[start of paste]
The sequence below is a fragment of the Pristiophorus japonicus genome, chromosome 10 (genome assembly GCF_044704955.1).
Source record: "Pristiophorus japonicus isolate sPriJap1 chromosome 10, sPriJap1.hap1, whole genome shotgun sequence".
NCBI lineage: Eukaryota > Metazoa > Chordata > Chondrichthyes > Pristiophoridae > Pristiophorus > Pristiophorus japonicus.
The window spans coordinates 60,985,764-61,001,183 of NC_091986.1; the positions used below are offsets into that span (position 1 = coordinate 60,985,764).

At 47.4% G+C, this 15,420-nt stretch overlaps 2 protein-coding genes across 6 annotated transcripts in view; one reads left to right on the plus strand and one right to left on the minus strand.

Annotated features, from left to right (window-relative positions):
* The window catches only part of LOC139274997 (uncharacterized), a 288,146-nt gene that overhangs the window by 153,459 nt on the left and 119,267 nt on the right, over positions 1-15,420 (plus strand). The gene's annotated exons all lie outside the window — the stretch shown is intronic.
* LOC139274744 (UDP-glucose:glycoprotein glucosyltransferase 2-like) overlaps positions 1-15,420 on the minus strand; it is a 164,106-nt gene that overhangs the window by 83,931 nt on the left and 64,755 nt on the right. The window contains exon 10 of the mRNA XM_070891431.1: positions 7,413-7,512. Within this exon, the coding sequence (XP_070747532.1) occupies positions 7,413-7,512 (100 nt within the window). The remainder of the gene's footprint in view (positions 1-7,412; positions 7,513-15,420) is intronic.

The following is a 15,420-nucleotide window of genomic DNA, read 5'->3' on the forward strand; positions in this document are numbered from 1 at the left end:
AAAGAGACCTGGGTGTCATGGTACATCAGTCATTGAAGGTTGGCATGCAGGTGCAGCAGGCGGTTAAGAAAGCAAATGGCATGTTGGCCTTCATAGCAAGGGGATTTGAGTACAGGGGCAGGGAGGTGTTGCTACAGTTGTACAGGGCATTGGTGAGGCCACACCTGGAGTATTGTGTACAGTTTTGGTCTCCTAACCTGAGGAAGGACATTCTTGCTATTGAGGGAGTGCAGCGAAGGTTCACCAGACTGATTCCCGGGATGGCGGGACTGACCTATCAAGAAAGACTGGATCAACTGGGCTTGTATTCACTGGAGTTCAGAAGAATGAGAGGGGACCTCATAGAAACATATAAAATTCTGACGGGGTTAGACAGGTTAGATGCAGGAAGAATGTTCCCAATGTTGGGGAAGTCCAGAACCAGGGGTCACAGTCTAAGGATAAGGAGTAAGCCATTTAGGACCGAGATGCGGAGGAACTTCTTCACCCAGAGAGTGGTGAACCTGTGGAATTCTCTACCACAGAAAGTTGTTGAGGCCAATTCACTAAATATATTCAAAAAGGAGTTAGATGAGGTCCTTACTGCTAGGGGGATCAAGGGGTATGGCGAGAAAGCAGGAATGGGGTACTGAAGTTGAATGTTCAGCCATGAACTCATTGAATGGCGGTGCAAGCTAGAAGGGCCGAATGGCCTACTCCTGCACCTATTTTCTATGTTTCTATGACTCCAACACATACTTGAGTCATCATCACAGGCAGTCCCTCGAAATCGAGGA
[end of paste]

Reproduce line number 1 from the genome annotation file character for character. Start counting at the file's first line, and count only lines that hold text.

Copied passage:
The sequence below is a fragment of the Pristiophorus japonicus genome, chromosome 10 (genome assembly GCF_044704955.1).